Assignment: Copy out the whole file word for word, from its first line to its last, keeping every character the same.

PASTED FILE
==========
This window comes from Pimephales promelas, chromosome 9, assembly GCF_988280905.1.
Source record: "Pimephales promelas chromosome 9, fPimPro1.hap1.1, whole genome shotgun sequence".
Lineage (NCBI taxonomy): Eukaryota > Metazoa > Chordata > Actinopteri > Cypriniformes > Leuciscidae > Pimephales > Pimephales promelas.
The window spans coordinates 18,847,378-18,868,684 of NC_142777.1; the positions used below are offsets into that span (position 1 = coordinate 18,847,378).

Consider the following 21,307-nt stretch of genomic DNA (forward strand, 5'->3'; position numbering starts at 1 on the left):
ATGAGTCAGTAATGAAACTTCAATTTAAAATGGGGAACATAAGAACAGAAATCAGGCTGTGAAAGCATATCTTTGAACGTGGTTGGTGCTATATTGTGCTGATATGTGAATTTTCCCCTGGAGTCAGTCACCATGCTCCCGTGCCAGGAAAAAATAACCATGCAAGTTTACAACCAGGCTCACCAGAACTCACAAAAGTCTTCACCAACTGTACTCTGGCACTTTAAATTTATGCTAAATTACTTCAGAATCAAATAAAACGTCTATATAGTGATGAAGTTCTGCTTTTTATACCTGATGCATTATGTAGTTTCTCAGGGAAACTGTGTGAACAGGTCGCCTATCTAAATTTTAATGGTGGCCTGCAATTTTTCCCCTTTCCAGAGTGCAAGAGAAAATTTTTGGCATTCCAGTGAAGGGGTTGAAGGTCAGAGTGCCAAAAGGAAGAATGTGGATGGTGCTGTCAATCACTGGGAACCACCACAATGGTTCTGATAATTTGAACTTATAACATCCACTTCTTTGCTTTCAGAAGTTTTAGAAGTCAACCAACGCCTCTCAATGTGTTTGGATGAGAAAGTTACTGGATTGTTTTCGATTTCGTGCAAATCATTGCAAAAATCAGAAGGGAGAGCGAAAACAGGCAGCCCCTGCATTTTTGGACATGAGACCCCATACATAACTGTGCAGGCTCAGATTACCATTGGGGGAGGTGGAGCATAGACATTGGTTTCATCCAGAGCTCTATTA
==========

This window comes from Pimephales promelas, chromosome 9, assembly GCF_988280905.1.
Source record: "Pimephales promelas chromosome 9, fPimPro1.hap1.1, whole genome shotgun sequence".
Lineage (NCBI taxonomy): Eukaryota > Metazoa > Chordata > Actinopteri > Cypriniformes > Leuciscidae > Pimephales > Pimephales promelas.
The window spans coordinates 18,847,378-18,868,684 of NC_142777.1; the positions used below are offsets into that span (position 1 = coordinate 18,847,378).

Consider the following 21,307-nt stretch of genomic DNA (forward strand, 5'->3'; position numbering starts at 1 on the left):
ATGAGTCAGTAATGAAACTTCAATTTAAAATGGGGAACATAAGAACAGAAATCAGGCTGTGAAAGCATATCTTTGAACGTGGTTGGTGCTATATTGTGCTGATATGTGAATTTTCCCCTGGAGTCAGTCACCATGCTCCCGTGCCAGGAAAAAATAACCATGCAAGTTTACAACCAGGCTCACCAGAACTCACAAAAGTCTTCACCAACTGTACTCTGGCACTTTAAATTTATGCTAAATTACTTCAGAATCAAATAAAACGTCTATATAGTGATGAAGTTCTGCTTTTTATACCTGATGCATTATGTAGTTTCTCAGGGAAACTGTGTGAACAGGTCGCCTATCTAAATTTTAATGGTGGCCTGCAATTTTTCCCCTTTCCAGAGTGCAAGAGAAAATTTTTGGCATTCCAGTGAAGGGGTTGAAGGTCAGAGTGCCAAAAGGAAGAATGTGGATGGTGCTGTCAATCACTGGGAACCACCACAATGGTTCTGATAATTTGAACTTATAACATCCACTTCTTTGCTTTCAGAAGTTTTAGAAGTCAACCAACGCCTCTCAATGTGTTTGGATGAGAAAGTTACTGGATTGTTTTCGATTTCGTGCAAATCATTGCAAAAATCAGAAGGGAGAGCGAAAACAGGCAGCCCCTGCATTTTTGGACATGAGACCCCATACATAACTGTGCAGGCTCAGATTACCATTGGGGGAGGTGGAGCATAGACATTGGTTTCATCCAGAGCTCTATTA